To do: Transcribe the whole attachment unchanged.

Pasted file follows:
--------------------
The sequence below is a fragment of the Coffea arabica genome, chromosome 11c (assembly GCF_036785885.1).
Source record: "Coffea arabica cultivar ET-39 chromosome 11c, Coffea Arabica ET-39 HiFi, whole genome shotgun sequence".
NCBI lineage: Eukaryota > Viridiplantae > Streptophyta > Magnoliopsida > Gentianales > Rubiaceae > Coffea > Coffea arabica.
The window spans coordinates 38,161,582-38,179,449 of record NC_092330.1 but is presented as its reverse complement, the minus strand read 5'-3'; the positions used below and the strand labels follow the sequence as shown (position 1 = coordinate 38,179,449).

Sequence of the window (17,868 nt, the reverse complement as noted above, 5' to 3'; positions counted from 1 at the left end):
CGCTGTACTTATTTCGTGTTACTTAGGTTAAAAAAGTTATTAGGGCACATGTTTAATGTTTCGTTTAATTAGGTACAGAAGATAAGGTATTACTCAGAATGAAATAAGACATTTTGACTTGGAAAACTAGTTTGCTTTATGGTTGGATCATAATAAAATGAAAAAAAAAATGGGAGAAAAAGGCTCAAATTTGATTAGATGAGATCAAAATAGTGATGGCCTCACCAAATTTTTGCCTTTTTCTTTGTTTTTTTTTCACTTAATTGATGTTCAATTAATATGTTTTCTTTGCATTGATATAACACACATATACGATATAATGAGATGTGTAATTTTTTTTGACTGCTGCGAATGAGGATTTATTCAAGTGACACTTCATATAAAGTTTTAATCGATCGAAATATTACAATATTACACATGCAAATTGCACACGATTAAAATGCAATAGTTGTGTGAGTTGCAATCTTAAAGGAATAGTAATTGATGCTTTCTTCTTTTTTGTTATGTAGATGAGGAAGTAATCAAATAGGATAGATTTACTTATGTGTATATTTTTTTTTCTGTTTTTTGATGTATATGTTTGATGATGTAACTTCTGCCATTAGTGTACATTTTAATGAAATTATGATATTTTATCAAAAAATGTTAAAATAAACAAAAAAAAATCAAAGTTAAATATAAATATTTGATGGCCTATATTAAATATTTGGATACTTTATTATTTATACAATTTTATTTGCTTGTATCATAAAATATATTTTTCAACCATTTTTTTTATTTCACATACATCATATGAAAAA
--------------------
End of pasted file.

The sequence below is a fragment of the Coffea arabica genome, chromosome 11c (assembly GCF_036785885.1).
Source record: "Coffea arabica cultivar ET-39 chromosome 11c, Coffea Arabica ET-39 HiFi, whole genome shotgun sequence".
NCBI lineage: Eukaryota > Viridiplantae > Streptophyta > Magnoliopsida > Gentianales > Rubiaceae > Coffea > Coffea arabica.
The window spans coordinates 38,161,582-38,179,449 of record NC_092330.1 but is presented as its reverse complement, the minus strand read 5'-3'; the positions used below and the strand labels follow the sequence as shown (position 1 = coordinate 38,179,449).

Sequence of the window (17,868 nt, the reverse complement as noted above, 5' to 3'; positions counted from 1 at the left end):
CGCTGTACTTATTTCGTGTTACTTAGGTTAAAAAAGTTATTAGGGCACATGTTTAATGTTTCGTTTAATTAGGTACAGAAGATAAGGTATTACTCAGAATGAAATAAGACATTTTGACTTGGAAAACTAGTTTGCTTTATGGTTGGATCATAATAAAATGAAAAAAAAAATGGGAGAAAAAGGCTCAAATTTGATTAGATGAGATCAAAATAGTGATGGCCTCACCAAATTTTTGCCTTTTTCTTTGTTTTTTTTTCACTTAATTGATGTTCAATTAATATGTTTTCTTTGCATTGATATAACACACATATACGATATAATGAGATGTGTAATTTTTTTTGACTGCTGCGAATGAGGATTTATTCAAGTGACACTTCATATAAAGTTTTAATCGATCGAAATATTACAATATTACACATGCAAATTGCACACGATTAAAATGCAATAGTTGTGTGAGTTGCAATCTTAAAGGAATAGTAATTGATGCTTTCTTCTTTTTTGTTATGTAGATGAGGAAGTAATCAAATAGGATAGATTTACTTATGTGTATATTTTTTTTTCTGTTTTTTGATGTATATGTTTGATGATGTAACTTCTGCCATTAGTGTACATTTTAATGAAATTATGATATTTTATCAAAAAATGTTAAAATAAACAAAAAAAAATCAAAGTTAAATATAAATATTTGATGGCCTATATTAAATATTTGGATACTTTATTATTTATACAATTTTATTTGCTTGTATCATAAAATATATTTTTCAACCATTTTTTTTATTTCACATACATCATATGAAAAA